ANN/THE STRAITS TIMES – Indonesia’s newly formed privacy task force is hunting a hacker behind a series of data leaks related to 1.3 billion registered mobile phone numbers and 105 million voters and a log of the president’s correspondence, among other things.
The hacker, who goes by the pseudonym Bjorka and claims to be based in Warsaw, Poland, has a history of selling stolen data, including that of Indonesian state-owned companies, mobile operators and general election commissions, on hacking forum BreachForums for a few weeks.
Bjorka also leaked a log of incoming and outgoing confidential documents between President Joko Widodo and state intelligence.
The hacker also released personal details of public figures such as Luhut Pandjaitan, Coordinating Minister for Maritime Affairs and Investments, and Johnny G Plate, Minister for Communications and Informatics. The leaked details included phone numbers, identity numbers and vaccine numbers.
The day after a senior IT applications executive urged Bjorka to stop sharing Indonesians’ personal data at a Sept. 5 press conference, the hacker boldly urged the government to “stop being an idiot” in a BreachForums post. .
Speaking on Twitter, Bjorka also said those investigating the hacker didn’t know where to start looking and taunted public figures like State-Owned Enterprises Secretary Erick Thohir, urging him to lower his presidency hopes to give up.
At least three of Bjorka’s Twitter accounts have been suspended.
Coordinating Minister for Political, Legal and Security Affairs Mahfud MD last Wednesday urged the public to remain calm, claiming that no major systems had been hacked and no state secrets had been revealed.
The leaks “only concerned general data on the President’s correspondence. So far, its content has not been leaked,” he said.
He added that authorities identified Bjorka and the hacker’s location using “tools that can track all this stuff.”
Shortly after the data protection task force was formed last Wednesday, police interrogated a 23-year-old man, identified by the initials MAH, in the Madiun regency of East Java, where he is selling drinks at a traditional market, Tempo reported.
Police have not confirmed if he is Bjorka and the task force is investigating the recent incidents.
Indonesia, home to a booming digital economy, has seen massive data breaches involving government agencies and private companies since 2019.
One major incident involved the leaking of social security data — including ID cards and family cards — of over 200 million citizens in the Health and Social Security Administration’s database in May last year.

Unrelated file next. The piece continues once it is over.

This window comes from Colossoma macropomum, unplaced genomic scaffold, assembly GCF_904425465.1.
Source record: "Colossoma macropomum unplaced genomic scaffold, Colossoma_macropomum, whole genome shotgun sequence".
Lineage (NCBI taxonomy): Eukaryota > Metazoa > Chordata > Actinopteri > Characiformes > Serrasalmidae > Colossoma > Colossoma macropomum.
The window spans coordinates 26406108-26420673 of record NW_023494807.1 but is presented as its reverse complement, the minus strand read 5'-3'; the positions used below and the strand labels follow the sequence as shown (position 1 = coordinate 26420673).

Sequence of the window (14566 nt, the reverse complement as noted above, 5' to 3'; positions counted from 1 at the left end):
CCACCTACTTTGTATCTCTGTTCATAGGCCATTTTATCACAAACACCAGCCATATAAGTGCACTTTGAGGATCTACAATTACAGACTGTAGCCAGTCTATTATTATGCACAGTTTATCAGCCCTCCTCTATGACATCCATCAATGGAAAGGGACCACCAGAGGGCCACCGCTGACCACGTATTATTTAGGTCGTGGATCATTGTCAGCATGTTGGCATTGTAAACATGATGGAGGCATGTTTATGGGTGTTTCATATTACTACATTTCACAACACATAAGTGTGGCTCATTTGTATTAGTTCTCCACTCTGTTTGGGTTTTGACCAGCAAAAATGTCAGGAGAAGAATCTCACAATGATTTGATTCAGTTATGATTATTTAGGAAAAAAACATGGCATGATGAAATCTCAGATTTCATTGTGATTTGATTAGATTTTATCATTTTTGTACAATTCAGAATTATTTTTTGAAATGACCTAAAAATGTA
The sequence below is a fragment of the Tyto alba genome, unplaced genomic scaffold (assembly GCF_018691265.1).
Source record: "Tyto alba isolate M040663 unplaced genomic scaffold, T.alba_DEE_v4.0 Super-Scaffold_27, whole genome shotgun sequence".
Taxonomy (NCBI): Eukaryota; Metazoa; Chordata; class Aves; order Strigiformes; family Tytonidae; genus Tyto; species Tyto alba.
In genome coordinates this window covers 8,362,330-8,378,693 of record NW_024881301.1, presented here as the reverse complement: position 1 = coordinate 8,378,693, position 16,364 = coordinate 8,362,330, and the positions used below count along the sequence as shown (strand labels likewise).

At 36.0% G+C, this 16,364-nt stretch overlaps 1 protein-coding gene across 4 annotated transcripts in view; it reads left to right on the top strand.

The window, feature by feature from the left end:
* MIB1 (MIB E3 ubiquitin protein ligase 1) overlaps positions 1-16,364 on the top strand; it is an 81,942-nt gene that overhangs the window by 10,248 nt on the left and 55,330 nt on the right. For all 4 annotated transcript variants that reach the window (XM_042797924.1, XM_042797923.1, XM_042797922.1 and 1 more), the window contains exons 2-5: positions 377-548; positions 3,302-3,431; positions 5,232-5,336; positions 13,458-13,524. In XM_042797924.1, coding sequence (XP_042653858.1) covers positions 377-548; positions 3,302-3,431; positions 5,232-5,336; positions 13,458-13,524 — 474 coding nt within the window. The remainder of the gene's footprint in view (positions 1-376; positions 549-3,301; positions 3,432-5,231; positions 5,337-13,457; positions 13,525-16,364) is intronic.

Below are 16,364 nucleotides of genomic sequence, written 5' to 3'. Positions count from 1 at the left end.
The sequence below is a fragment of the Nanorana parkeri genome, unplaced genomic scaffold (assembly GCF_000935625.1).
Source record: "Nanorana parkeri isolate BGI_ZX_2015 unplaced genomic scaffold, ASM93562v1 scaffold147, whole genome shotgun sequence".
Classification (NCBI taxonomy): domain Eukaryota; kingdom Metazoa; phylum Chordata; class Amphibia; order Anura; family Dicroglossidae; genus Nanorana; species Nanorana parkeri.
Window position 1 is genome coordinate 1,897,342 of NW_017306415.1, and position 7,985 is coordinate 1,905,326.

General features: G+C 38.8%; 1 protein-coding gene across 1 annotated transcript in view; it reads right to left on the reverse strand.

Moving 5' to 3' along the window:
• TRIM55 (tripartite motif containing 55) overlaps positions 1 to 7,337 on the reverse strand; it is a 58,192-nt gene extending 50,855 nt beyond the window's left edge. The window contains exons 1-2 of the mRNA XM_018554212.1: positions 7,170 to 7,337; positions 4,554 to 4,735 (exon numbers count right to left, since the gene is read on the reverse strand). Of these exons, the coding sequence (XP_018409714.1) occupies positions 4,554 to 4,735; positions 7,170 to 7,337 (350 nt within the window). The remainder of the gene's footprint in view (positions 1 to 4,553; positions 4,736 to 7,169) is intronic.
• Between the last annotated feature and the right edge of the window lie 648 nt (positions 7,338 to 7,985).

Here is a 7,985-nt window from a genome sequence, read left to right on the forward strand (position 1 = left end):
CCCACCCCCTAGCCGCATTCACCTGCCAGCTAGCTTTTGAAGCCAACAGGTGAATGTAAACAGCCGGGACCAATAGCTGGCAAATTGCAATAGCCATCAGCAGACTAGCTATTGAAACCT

This is a top-tier breach, experts said, criticizing the lack of adequate responses to previous breaches.
“The data leaked by Bjorka is actually lower in quality and quantity than what was previously leaked,” digital forensics expert Ruby Alamsyah told The Straits Times (ST). “But thanks to the hacker, the personal data leaks have received a huge spotlight.”
He noted that prior to BreachForums, Bjorka had been selling leaked data from other countries at RedForum, one of the largest dark web targets for stolen data, which was shut down by the United States Department of Justice in April.
The chief executive of Jakarta-based Digital Forensic Indonesia Ruby stressed that instead of just focusing on the latest data breach, the task force should also investigate similar leaks since 2019 and at least draw “lessons from previous cases” to avert similar incidents the future.
“It’s better for the task force to improve data management. Relevant institutions have only denied data leaks in recent years and have not improved their data protection, which is why data leaks have occurred again and again,” Alfons Tanujaya, IT security specialist at Vaksincom, told ST.
“If Bjorka is arrested but the data continues to be leaked, other Bjorkas will exploit the hacked data within three to six months.”
Parliament is expected to pass the Personal Data Protection Act within a month, said Dr. Mahfud.
If the law passes, government institutions and private companies will be pushed to improve their cybersecurity, both Ruby and Alfons said. Because data leaks result in fines and criminal sanctions.
“Logically, due to the fine and sanctions, all parties will be well prepared and ensure their cybersecurity is better than in the past and data leakage can be averted,” Ruby said.
“If there is a leak, the public can demand accountability and compensation because there is a valid legal basis.”